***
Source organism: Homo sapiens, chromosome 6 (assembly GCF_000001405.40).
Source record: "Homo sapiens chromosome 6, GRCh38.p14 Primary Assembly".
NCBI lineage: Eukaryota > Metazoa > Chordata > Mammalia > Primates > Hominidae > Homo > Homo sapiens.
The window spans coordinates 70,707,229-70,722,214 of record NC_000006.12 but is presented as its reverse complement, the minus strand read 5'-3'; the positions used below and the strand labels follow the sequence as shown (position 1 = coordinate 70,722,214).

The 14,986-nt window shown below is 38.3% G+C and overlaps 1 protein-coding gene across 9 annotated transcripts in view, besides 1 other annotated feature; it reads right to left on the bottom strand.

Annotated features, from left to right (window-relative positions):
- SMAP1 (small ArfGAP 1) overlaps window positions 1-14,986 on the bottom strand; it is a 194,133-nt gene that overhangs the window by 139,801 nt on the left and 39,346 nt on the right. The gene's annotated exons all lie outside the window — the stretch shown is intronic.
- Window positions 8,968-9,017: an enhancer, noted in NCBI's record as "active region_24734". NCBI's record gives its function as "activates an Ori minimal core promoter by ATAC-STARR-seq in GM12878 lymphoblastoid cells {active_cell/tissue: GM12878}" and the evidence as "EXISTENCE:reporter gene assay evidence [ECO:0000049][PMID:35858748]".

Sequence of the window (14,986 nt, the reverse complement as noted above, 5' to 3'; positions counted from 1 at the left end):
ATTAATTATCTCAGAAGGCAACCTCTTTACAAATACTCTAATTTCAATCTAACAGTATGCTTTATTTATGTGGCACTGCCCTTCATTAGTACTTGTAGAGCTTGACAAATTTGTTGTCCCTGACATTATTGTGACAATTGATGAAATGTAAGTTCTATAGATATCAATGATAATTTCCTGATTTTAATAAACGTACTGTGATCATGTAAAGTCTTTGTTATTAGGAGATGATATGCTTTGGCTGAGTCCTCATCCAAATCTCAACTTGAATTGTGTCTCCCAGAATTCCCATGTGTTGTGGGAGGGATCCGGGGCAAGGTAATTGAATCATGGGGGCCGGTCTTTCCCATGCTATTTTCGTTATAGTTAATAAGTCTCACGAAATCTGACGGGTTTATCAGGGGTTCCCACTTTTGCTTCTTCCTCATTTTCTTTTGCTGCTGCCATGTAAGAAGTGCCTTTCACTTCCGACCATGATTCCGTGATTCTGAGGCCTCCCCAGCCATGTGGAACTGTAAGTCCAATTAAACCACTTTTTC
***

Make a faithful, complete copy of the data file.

Source organism: Homo sapiens, chromosome 6 (assembly GCF_000001405.40).
Source record: "Homo sapiens chromosome 6, GRCh38.p14 Primary Assembly".
NCBI lineage: Eukaryota > Metazoa > Chordata > Mammalia > Primates > Hominidae > Homo > Homo sapiens.
The window spans coordinates 70,707,229-70,722,214 of record NC_000006.12 but is presented as its reverse complement, the minus strand read 5'-3'; the positions used below and the strand labels follow the sequence as shown (position 1 = coordinate 70,722,214).

The 14,986-nt window shown below is 38.3% G+C and overlaps 1 protein-coding gene across 9 annotated transcripts in view, besides 1 other annotated feature; it reads right to left on the bottom strand.

Annotated features, from left to right (window-relative positions):
- SMAP1 (small ArfGAP 1) overlaps window positions 1-14,986 on the bottom strand; it is a 194,133-nt gene that overhangs the window by 139,801 nt on the left and 39,346 nt on the right. The gene's annotated exons all lie outside the window — the stretch shown is intronic.
- Window positions 8,968-9,017: an enhancer, noted in NCBI's record as "active region_24734". NCBI's record gives its function as "activates an Ori minimal core promoter by ATAC-STARR-seq in GM12878 lymphoblastoid cells {active_cell/tissue: GM12878}" and the evidence as "EXISTENCE:reporter gene assay evidence [ECO:0000049][PMID:35858748]".

Sequence of the window (14,986 nt, the reverse complement as noted above, 5' to 3'; positions counted from 1 at the left end):
ATTAATTATCTCAGAAGGCAACCTCTTTACAAATACTCTAATTTCAATCTAACAGTATGCTTTATTTATGTGGCACTGCCCTTCATTAGTACTTGTAGAGCTTGACAAATTTGTTGTCCCTGACATTATTGTGACAATTGATGAAATGTAAGTTCTATAGATATCAATGATAATTTCCTGATTTTAATAAACGTACTGTGATCATGTAAAGTCTTTGTTATTAGGAGATGATATGCTTTGGCTGAGTCCTCATCCAAATCTCAACTTGAATTGTGTCTCCCAGAATTCCCATGTGTTGTGGGAGGGATCCGGGGCAAGGTAATTGAATCATGGGGGCCGGTCTTTCCCATGCTATTTTCGTTATAGTTAATAAGTCTCACGAAATCTGACGGGTTTATCAGGGGTTCCCACTTTTGCTTCTTCCTCATTTTCTTTTGCTGCTGCCATGTAAGAAGTGCCTTTCACTTCCGACCATGATTCCGTGATTCTGAGGCCTCCCCAGCCATGTGGAACTGTAAGTCCAATTAAACCACTTTTTC